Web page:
The first time I came across a Willie Rodger print was at the artist’s friends Ian and Elizabeth Hird’s Kelso Pottery, a handful of them on the walls overlooking the ceramics. The Hirds were friends of the acclaimed Glasgow printmaker, whose talent was exceptional and whose work has wide appeal, but remaining highly individualistic. On view at the RSA‘s Academicians’ Gallery, Across the Board is the first posthumous exhibition in Scotland showing Rodgers’ work (he died in 2018) and features many previously-unexhibited screenprints, woodcuts and linocuts from the late artist’s studio, intended as an insight into the practice of one of Scotland’s most skilful and acclaimed printmakers.
It is emphatically not a ‘retrospective’ – his voluminous output making that a task of far greater order – but it is a welcome reminder of breadth of his eclecticism and industry, and the best overview that could be hoped for at this stage, while we look forward to a future comprehensive gallery-filler. And as a surface-scratching insight into his brilliance it succeeds capably, benefitting massively from the the support of the Willie Rodger Art Trust, and Willie’s eldest son and biographer Robin, who holds office at the Academy, giving a fascinating talk on 2nd June.
The profile of Scottish printmakers is arguably now much higher than in Rodgers’ younger life, when it was still an unpopular art choice, and he was the first artist elected an Associate Member of the Academy under the newly-created discipline of Printmaker in 1989, when he was fifty – more than a generation since English-based printmakers such as Eric Gill and Robert Gibbings had made their mark on print history with their Arts & Crafts-inspired modernism.
Rodger rarely used a press, working primarily in relief-printmaking techniques – linocut and woodcut. But his imagination was active from the age of five, when one of his pieces was not selected for display on the school classroom wall. Viewing the RSA’s Academicians’ Gallery walls, you can’t help but perceive a persistent wilfulness in his work: the exhibition’s introductory text documents that he failed his linocutting course in his first year (1948) at Glasgow School of Art, and that following his graduation in Commercial Art and gaining a Post Diploma, his career in London as a Visualiser lasted less than a year – he returned to teach at his former school, Lenzie Academy, going on to become Principal Teacher of Art at Clydebank High School. Another left-turn was his leaving teaching in 1987, finding the bureaucracy tiresome and unproductive, in favour of following his own practice as an artist.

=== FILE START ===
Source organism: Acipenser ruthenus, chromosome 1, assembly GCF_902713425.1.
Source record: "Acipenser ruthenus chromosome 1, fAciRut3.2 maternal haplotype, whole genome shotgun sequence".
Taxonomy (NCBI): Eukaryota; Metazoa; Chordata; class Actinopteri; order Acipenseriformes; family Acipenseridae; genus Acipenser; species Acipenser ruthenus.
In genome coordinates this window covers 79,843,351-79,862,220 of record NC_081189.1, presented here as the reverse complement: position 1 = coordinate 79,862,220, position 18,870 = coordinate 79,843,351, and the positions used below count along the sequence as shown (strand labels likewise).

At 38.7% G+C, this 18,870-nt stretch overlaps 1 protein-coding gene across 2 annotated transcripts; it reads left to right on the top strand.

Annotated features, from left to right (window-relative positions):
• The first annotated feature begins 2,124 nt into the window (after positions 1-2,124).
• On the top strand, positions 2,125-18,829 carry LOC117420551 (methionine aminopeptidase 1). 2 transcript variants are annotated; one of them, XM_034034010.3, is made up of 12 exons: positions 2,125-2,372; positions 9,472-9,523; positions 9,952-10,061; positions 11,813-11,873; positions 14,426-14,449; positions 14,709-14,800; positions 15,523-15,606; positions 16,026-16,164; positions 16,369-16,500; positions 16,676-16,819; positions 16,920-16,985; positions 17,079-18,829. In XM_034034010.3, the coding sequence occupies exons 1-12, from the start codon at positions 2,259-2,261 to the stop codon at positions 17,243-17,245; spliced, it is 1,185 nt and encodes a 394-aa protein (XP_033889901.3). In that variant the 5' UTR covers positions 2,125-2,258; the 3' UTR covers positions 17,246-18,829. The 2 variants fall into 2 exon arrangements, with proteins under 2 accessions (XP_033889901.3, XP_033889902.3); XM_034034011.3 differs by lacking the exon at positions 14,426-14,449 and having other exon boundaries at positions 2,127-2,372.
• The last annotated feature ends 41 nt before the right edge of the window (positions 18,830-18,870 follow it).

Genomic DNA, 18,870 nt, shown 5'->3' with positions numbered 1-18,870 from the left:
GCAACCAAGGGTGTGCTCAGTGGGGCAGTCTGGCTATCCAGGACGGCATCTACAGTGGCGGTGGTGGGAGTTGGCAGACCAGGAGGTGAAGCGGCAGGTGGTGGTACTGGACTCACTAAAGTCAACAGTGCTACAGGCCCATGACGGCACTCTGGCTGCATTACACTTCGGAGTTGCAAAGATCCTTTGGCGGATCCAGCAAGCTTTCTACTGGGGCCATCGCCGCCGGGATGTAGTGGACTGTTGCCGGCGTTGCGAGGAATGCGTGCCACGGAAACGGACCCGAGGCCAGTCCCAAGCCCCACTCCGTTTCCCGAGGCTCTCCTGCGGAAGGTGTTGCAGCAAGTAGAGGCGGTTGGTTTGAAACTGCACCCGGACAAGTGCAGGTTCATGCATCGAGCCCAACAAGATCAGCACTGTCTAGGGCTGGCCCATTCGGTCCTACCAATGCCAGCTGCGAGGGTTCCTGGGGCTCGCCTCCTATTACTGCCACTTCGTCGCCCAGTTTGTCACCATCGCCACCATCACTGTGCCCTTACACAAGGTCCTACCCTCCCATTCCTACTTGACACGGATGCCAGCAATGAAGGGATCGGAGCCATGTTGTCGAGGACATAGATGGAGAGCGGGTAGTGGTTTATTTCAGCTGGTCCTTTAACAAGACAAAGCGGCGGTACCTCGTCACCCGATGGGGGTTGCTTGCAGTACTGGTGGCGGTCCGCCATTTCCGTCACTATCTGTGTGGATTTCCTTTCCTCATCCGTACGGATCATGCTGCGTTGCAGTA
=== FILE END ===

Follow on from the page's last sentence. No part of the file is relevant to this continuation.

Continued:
This proved highly productive, allowing him time with family and garden and crafting his contribution to Scottish printmaking, recognised by election to the RSA, firstly as Associate, then Academician in 2005, election to the Royal Glasgow Institute of the Fine Arts in 1994, and gaining an Honorary Doctorate from the University of Stirling (1999). He became enormously prolific, drawing and painting in all manner of media, with book illustrations, record sleeves, stained glass windows and sculpture. The restlessness is evident when you realise his catalogue comprises several hundred prints, and roughly the same number abandoned after the trial proof stages, by which time the next idea will have taken hold. So, the exhibition presents pieces spanning most of his career decades, adding lesser-known pieces and collaborations, such as intaglios and screenprints produced at Aberdeen’s Peacock Printmakers in Aberdeen.
Booking is via the RSA’s website, and all works are available for purchase.
With thanks to Flora La Thangue at the RSA for her assistance, and my apologies for the fact the illustrations only hint at the breadth of work on display.